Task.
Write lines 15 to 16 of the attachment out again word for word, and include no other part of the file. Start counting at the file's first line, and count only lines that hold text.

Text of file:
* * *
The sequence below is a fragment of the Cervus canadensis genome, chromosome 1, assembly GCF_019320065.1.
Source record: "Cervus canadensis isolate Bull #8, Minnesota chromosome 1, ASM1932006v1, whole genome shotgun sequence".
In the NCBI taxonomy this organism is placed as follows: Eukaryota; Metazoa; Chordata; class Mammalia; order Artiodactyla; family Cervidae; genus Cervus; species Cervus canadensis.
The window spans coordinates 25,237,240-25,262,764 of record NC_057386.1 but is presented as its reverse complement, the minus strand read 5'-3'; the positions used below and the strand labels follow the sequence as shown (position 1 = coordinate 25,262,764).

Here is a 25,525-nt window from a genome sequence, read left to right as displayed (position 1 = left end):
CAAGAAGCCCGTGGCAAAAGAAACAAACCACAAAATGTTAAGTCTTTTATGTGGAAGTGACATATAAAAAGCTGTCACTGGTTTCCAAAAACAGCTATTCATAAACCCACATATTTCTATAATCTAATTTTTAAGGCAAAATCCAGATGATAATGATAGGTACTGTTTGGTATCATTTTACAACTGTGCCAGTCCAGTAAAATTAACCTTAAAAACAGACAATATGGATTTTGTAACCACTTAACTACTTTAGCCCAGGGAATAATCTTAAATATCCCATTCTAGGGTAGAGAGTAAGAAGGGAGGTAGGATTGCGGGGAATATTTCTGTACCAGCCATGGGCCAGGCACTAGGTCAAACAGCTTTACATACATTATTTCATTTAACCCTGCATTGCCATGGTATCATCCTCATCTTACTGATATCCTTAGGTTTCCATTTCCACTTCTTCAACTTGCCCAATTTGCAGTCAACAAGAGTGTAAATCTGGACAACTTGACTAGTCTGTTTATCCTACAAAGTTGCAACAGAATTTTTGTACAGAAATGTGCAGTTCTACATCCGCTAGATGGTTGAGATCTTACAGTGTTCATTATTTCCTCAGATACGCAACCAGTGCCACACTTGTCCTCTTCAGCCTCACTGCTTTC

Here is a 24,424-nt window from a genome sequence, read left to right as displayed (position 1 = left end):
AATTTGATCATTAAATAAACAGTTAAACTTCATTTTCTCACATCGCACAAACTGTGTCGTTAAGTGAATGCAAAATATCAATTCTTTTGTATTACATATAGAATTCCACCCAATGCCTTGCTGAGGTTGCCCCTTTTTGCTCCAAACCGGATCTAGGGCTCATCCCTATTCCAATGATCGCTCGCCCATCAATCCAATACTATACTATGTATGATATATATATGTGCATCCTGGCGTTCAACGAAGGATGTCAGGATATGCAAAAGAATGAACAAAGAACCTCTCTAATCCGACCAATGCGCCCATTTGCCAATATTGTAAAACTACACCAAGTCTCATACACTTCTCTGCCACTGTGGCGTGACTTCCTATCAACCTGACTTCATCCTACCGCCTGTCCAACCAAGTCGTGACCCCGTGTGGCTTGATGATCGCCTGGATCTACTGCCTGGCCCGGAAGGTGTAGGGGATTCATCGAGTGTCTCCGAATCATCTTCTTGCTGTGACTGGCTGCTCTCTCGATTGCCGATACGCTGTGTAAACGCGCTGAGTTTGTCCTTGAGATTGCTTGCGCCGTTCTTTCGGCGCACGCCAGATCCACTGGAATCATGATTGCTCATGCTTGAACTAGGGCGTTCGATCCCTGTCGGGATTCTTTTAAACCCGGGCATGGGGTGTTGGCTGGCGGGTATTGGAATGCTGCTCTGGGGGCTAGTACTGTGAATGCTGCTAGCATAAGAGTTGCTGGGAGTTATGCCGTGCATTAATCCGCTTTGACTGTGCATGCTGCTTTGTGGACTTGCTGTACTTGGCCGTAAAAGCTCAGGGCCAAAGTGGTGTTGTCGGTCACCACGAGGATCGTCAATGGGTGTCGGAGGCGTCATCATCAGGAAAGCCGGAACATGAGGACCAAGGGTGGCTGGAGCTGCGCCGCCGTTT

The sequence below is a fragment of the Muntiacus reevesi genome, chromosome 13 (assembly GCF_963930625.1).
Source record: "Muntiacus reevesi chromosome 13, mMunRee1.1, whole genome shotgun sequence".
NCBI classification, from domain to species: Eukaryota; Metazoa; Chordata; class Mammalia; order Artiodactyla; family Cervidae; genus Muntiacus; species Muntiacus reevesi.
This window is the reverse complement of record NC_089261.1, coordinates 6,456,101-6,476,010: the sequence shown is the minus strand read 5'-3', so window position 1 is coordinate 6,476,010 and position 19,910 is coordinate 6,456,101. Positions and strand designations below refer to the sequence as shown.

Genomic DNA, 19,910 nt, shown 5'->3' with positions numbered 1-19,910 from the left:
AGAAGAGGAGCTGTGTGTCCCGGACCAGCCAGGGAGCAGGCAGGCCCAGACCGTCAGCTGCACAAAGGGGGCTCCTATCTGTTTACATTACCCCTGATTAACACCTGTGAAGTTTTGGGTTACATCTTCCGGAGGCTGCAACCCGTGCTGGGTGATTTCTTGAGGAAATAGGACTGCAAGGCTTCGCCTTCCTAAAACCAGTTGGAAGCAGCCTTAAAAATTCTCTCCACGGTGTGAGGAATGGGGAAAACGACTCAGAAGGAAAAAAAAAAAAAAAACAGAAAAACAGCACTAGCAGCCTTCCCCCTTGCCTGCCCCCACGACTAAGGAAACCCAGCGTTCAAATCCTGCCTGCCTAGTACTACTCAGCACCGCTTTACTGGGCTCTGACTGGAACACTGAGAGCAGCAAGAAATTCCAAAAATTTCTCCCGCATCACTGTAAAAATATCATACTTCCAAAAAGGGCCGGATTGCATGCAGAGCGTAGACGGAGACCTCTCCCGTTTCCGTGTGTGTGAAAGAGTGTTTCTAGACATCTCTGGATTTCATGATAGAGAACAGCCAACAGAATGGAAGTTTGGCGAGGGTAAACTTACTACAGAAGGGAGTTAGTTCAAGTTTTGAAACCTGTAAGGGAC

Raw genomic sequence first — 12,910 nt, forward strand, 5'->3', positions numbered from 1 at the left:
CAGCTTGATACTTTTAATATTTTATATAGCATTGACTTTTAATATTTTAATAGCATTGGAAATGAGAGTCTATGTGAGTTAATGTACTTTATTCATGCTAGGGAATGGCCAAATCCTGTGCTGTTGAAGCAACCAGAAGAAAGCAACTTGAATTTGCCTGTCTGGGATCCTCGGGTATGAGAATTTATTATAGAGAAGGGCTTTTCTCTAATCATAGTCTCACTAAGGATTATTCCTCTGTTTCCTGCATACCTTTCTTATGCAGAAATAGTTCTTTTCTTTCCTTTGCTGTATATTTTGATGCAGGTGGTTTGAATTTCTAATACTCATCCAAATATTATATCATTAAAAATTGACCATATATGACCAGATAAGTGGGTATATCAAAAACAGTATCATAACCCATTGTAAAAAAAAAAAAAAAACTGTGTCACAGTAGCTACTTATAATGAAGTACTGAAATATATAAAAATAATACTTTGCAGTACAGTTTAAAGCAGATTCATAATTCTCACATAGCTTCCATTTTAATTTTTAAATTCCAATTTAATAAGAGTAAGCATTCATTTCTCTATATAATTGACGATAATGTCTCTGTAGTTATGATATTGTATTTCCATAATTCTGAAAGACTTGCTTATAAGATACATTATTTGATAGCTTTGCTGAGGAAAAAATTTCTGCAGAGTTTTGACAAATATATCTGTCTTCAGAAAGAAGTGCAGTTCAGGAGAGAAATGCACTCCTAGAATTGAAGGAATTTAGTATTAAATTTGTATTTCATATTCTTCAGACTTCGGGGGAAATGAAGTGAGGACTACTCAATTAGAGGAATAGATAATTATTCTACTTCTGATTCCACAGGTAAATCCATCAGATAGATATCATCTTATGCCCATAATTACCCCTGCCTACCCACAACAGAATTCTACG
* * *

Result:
Raw genomic sequence first — 12,910 nt, forward strand, 5'->3', positions numbered from 1 at the left:
CAGCTTGATACTTTTAATATTTTATATAGCATTGACTTTTAATATTTTAATAGCATTGGAAATGAGAGTCTATGTGAGTTAATGTACTTTATTCATGCTAGGGAATGGCCAAATCCTGTGCTGTTGAAGCAACCAGAAGAAAGCAACTTGAATTTGCCTGTCTGGGATCCTCGGGTATGAGAATTTATTATAGAGAAGGGCTTTTCTCTAATCATAGTCTCACTAAGGATTATTCCTCTGTTTCCTGCATACCTTTCTTATGCAGAAATAGTTCTTTTCTTTCCTTTGCTGTATATTTTGATGCAGGTGGTTTGAATTTCTAATACTCATCCAAATATTATATCATTAAAAATTGACCATATATGACCAGATAAGTGGGTATATCAAAAACAGTATCATAACCCATTGTAAAAAAAAAAAAAAAACTGTGTCACAGTAGCTACTTATAATGAAGTACTGAAATATATAAAAATAATACTTTGCAGTACAGTTTAAAGCAGATTCATAATTCTCACATAGCTTCCATTTTAATTTTTAAATTCCAATTTAATAAGAGTAAGCATTCATTTCTCTATATAATTGACGATAATGTCTCTGTAGTTATGATATTGTATTTCCATAATTCTGAAAGACTTGCTTATAAGATACATTATTTGATAGCTTTGCTGAGGAAAAAATTTCTGCAGAGTTTTGACAAATATATCTGTCTTCAGAAAGAAGTGCAGTTCAGGAGAGAAATGCACTCCTAGAATTGAAGGAATTTAGTATTAAATTTGTATTTCATATTCTTCAGACTTCGGGGGAAATGAAGTGAGGACTACTCAATTAGAGGAATAGATAATTATTCTACTTCTGATTCCACAGGTAAATCCATCAGATAGATATCATCTTATGCCCATAATTACCCCTGCCTACCCACAACAGAATTCTACG